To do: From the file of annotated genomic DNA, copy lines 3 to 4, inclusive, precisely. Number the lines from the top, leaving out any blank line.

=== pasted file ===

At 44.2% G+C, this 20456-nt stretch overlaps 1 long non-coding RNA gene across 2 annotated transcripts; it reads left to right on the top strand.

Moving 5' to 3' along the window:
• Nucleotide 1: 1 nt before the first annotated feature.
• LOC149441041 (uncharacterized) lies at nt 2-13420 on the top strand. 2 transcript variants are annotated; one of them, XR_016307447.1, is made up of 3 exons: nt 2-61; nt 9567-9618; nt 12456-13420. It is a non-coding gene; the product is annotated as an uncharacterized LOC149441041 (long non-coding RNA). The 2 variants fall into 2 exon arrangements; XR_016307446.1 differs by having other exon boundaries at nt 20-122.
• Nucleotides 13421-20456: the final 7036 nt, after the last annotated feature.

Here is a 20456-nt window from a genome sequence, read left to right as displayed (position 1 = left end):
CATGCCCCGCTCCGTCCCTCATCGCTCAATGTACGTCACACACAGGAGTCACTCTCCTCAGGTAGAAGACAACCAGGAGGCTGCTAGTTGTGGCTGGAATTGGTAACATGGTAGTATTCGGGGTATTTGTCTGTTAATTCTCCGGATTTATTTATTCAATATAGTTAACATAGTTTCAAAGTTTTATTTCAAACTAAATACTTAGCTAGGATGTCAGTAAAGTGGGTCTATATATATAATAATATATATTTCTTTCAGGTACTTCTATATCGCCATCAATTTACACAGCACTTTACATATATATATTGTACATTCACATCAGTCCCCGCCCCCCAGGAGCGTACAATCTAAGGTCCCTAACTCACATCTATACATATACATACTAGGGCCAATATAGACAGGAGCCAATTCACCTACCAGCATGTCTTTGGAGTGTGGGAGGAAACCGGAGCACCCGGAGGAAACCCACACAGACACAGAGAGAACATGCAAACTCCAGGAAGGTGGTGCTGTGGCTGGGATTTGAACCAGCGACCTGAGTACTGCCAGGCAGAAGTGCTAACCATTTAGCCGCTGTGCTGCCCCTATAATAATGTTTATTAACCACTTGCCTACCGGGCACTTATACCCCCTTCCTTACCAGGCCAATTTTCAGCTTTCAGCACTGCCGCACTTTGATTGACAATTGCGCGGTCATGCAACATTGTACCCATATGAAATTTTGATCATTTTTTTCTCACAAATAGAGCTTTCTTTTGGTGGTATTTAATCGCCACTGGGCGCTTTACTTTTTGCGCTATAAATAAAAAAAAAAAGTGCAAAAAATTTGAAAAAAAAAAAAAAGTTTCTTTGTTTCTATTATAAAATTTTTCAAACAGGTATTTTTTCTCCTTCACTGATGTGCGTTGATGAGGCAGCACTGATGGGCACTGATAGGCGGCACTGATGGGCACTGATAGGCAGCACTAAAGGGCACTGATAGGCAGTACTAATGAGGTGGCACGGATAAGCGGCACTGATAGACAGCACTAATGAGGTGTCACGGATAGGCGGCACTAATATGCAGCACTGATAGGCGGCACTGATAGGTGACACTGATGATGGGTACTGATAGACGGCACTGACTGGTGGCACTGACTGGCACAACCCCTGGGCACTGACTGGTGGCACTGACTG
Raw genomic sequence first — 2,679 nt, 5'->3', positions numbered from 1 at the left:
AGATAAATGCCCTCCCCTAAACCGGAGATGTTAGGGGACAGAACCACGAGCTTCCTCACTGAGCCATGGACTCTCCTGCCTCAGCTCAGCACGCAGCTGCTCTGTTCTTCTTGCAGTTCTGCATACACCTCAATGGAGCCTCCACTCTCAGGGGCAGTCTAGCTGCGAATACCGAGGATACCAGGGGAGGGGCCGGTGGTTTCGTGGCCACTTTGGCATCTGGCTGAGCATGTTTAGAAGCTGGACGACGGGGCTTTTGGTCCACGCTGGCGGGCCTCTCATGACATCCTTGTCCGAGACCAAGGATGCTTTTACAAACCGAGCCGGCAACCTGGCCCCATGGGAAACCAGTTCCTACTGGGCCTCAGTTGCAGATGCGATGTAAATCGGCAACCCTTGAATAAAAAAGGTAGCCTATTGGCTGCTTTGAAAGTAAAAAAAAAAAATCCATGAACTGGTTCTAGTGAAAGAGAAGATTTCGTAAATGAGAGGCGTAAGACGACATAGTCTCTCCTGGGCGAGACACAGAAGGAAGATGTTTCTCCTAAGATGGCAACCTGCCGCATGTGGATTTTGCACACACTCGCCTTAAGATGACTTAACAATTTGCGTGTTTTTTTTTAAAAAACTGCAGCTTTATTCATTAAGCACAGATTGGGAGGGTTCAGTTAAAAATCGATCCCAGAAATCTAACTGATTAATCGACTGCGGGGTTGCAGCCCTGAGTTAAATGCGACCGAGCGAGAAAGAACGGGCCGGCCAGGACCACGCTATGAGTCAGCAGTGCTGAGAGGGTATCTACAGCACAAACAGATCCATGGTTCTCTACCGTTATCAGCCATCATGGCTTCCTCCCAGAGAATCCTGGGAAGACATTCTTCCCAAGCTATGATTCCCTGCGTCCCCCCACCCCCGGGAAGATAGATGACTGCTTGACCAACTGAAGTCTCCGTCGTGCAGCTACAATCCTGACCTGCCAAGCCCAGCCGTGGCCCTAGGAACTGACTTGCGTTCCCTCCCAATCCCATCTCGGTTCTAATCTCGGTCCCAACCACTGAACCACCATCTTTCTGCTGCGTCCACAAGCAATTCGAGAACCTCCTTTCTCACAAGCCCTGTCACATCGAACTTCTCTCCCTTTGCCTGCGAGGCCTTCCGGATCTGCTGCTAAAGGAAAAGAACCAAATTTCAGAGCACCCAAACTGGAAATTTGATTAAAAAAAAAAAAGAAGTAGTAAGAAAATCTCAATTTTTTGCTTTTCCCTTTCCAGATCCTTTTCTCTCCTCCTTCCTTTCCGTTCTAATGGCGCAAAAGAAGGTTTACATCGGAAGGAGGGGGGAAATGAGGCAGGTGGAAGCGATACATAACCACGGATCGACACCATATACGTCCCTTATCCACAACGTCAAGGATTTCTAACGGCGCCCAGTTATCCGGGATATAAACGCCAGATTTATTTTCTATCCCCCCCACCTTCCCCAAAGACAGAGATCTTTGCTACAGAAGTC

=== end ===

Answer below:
• Nucleotide 1: 1 nt before the first annotated feature.
• LOC149441041 (uncharacterized) lies at nt 2-13420 on the top strand. 2 transcript variants are annotated; one of them, XR_016307447.1, is made up of 3 exons: nt 2-61; nt 9567-9618; nt 12456-13420. It is a non-coding gene; the product is annotated as an uncharacterized LOC149441041 (long non-coding RNA). The 2 variants fall into 2 exon arrangements; XR_016307446.1 differs by having other exon boundaries at nt 20-122.